The U.S. Military recently recruited the talents of Tony Horton, the creator of P90X, in order to confront increasing obesity among our fighting men and women. The growing obesity problem in the United States has become a national security issue. While the nation stands in the midst of a global “war on terror,” America finds itself too fat to fight.
In 2008 only the state of Colorado had an adult obesity rate below 20%. Of the 49 states with adult obesity above 20% thirty-two were above 25% and six were above 30%. These statistics translate into the startling assessment that one in five Americans age 18-34 is obese. In addition, 27 percent of 18 to 24 year olds are too overweight to join the military.
This disturbing trend has had a predictable impact on the military where the obesity rate has doubled since 2003. According to the January 2009 edition of the DoD’s Medial Surveillance Monthly Report the number of troops diagnosed as overweight or obese is twice what is was at the start of Operation Iraqi Freedom.
Tony Horton has suggested the military include yoga in traditional fitness training. Horton stated that “the days of pushups, sit ups, and long runs in the military are over.” Instead of the usual routine that most soldiers have grown too accustomed to over the years, Horton has suggested yoga because of its ability to lubricate joints and utilize push up or other postures which magnify strength exercises.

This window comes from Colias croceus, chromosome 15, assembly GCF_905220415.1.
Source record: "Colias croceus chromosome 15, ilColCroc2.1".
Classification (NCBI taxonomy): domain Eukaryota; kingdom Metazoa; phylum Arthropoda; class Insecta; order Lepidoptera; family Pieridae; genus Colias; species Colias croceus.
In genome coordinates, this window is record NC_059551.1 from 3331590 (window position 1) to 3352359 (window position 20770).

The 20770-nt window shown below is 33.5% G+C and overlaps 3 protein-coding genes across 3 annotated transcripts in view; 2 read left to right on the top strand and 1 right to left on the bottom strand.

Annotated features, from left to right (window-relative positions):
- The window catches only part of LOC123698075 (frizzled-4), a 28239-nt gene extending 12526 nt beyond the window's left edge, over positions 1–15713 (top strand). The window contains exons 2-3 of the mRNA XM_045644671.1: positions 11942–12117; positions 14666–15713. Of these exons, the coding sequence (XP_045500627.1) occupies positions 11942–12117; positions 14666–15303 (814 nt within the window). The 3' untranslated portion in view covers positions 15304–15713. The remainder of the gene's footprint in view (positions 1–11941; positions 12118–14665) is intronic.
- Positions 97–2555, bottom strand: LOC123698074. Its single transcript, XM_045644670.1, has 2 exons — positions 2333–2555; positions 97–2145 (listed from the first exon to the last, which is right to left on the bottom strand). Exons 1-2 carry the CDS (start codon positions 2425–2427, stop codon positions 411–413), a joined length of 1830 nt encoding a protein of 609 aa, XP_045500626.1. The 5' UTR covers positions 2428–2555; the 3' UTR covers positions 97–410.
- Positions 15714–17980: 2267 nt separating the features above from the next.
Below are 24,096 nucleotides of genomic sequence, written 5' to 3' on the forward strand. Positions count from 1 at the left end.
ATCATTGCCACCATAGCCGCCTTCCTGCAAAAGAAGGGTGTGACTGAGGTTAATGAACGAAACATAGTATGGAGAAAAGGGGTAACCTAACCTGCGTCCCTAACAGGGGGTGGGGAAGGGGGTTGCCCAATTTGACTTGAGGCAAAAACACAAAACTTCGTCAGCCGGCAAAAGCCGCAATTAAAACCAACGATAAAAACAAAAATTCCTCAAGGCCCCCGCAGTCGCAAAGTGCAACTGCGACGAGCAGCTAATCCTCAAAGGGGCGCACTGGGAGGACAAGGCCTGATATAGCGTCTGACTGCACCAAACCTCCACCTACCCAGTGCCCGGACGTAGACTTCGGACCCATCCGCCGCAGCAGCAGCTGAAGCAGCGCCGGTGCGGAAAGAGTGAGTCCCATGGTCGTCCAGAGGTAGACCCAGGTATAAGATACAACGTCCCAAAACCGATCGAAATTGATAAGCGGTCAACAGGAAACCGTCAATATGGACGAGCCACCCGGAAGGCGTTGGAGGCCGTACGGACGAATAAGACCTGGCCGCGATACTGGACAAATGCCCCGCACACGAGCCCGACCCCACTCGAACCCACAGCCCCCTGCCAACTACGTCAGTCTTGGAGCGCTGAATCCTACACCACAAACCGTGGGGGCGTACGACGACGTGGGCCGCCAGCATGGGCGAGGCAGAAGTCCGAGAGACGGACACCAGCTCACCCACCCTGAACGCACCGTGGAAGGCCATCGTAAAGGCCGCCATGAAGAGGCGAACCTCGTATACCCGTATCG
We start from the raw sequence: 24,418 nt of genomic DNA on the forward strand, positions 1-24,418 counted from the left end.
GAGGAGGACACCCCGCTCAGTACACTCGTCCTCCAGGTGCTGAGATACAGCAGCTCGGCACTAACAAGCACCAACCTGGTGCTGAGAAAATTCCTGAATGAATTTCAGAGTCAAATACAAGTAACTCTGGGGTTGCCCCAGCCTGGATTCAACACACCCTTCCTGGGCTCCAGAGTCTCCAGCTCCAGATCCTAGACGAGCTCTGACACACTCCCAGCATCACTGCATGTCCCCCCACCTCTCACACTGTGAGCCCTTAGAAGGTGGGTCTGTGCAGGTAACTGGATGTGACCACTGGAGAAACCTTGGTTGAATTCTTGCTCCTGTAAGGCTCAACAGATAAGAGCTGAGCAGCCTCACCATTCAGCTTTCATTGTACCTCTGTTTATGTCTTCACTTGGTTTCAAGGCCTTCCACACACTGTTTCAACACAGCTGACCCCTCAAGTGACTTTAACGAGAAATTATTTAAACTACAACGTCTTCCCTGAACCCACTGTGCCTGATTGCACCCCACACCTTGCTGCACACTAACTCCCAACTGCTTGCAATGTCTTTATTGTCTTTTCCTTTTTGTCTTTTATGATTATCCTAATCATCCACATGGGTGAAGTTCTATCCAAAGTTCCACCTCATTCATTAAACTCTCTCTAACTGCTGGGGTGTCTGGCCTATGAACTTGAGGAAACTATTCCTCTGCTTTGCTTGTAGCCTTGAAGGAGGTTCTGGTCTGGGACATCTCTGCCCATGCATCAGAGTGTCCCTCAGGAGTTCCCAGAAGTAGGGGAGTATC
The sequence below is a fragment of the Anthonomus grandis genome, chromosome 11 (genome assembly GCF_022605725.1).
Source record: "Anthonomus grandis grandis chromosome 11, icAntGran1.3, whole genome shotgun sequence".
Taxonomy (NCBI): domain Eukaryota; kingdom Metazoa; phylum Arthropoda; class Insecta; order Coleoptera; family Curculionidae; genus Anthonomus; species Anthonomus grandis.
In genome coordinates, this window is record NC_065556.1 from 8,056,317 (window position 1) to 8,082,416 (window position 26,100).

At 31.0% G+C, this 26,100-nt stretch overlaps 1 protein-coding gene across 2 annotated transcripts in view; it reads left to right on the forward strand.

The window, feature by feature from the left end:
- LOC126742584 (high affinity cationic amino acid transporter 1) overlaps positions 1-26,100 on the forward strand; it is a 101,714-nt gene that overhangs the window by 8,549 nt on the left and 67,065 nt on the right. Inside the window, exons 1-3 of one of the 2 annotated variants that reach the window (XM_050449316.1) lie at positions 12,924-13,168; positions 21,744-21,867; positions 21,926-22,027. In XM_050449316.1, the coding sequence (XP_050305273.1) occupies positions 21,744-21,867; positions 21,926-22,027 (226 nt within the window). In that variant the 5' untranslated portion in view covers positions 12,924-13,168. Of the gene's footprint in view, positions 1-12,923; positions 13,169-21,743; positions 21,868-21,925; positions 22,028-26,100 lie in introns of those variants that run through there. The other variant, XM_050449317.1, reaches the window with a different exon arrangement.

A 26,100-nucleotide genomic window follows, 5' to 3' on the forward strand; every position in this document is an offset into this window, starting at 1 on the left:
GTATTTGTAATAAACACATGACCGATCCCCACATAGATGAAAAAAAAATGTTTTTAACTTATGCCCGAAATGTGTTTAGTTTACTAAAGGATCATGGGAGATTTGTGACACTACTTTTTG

The military should be commended for taking proactive steps to address obesity within the ranks and insulate the force from the growing disease of obesity. However, more drastic measures may be required. The disturbing statistics demonstrate that the routine morning PT consisting often of hundreds of “side-straddle hops,” and “release runs” is not keeping soldiers in shape. Too often the military has adhered to the strict rule that physical training must be on a field and in a group. Many a young military officer will tell you about trips to the gym after PT or after the work day to maintain the level of fitness their rank requires. The obesity problem and Horton’s statements suggest that physical training must be tailored to keep soldiers fit and lean, instead of focusing on an arbitrary test of the number of pushups or sit ups that can be completed in a two-minute period.
Unless the military changes its thinking we will find ourselves booby-trapped by our own gluttony.
Posted on 25 Jul 2010